Saying ‘I’m Sorry’ Has Hidden Benefits
(CAMBRIDGE, Mass.) -- People can build trust in others by saying “I’m sorry,” no matter how superfluous the apology might be, a Harvard Business School research team says.
To test the theory, the researchers had a man approach strangers at a train station to ask if he could borrow their cellphone. Half the time the man asked just that question and the other half he remarked, “I’m so sorry about the rain! Can I borrow your cellphone?”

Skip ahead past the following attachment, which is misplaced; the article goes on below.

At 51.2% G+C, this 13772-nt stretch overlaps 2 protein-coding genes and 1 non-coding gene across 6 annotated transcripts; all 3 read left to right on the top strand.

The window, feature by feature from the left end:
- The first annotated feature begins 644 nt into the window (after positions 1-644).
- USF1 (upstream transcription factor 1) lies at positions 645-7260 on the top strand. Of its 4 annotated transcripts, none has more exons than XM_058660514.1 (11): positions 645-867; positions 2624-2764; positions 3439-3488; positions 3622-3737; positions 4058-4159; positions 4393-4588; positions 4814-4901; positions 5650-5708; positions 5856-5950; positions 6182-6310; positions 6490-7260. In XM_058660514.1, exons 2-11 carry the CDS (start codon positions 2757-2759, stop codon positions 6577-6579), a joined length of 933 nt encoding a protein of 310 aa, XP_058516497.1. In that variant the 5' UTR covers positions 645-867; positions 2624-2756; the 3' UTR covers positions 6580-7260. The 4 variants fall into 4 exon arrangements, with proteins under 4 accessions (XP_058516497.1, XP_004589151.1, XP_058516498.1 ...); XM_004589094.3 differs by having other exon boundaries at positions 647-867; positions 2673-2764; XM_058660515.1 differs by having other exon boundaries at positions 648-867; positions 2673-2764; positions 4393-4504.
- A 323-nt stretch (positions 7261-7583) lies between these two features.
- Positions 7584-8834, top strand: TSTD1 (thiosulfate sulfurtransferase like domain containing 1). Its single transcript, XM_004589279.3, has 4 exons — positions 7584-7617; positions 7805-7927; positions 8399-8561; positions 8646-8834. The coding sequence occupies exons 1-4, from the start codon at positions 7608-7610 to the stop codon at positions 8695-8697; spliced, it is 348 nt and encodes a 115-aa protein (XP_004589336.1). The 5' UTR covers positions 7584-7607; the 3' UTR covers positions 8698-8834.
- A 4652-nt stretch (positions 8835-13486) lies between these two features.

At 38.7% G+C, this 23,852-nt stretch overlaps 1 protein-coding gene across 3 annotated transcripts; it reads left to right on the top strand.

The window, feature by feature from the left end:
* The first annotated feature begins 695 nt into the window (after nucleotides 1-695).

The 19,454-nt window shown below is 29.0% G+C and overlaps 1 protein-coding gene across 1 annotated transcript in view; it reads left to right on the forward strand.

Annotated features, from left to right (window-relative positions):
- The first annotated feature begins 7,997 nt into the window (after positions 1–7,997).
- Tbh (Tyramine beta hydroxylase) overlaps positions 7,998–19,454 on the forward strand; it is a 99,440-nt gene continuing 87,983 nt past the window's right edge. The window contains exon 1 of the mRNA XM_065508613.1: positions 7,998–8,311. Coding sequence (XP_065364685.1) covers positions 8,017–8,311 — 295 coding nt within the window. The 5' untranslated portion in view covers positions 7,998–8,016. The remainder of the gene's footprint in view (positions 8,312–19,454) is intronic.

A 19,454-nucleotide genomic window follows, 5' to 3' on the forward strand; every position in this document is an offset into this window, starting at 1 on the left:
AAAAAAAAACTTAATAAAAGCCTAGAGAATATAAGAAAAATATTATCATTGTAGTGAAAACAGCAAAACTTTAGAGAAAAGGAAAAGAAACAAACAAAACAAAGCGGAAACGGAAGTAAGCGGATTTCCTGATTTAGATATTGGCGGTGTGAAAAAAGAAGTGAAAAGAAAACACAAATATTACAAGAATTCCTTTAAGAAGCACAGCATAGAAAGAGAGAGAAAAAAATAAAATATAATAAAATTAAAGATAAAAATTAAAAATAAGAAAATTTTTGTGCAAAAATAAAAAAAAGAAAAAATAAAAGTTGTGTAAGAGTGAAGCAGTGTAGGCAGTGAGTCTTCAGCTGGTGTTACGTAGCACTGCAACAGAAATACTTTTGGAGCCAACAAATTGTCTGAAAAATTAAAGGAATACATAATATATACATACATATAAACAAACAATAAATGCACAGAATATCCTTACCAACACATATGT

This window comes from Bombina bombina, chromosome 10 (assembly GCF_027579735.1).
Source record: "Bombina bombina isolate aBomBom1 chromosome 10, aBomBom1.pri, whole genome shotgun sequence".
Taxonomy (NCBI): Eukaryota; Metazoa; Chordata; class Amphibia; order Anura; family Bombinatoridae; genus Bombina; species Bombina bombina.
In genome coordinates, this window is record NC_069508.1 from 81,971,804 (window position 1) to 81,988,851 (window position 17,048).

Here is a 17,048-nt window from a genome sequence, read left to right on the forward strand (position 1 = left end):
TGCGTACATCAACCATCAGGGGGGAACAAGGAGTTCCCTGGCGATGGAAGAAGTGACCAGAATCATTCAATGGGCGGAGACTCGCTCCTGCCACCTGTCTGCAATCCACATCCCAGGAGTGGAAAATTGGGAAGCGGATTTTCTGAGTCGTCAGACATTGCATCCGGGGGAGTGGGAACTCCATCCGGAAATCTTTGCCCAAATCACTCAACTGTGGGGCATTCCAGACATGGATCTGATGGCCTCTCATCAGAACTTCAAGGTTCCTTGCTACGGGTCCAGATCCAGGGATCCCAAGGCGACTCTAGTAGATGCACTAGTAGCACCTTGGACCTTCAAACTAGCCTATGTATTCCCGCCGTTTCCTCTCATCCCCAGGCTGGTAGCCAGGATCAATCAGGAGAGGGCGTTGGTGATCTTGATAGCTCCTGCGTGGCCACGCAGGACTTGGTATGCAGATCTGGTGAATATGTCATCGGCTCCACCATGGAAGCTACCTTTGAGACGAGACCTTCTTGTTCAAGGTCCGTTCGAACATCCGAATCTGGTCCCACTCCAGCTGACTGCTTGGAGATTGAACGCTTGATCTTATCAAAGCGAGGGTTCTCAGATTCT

Turns out he had a success rate of 47 percent handing their phones over with the superfluous apology while just 9 percent let him borrow the phone when no apology was used.
The Harvard Team concluded that saying “I’m sorry…demonstrates empathetic concern for the victim, and increases the victim’s trust in the apologizer.”
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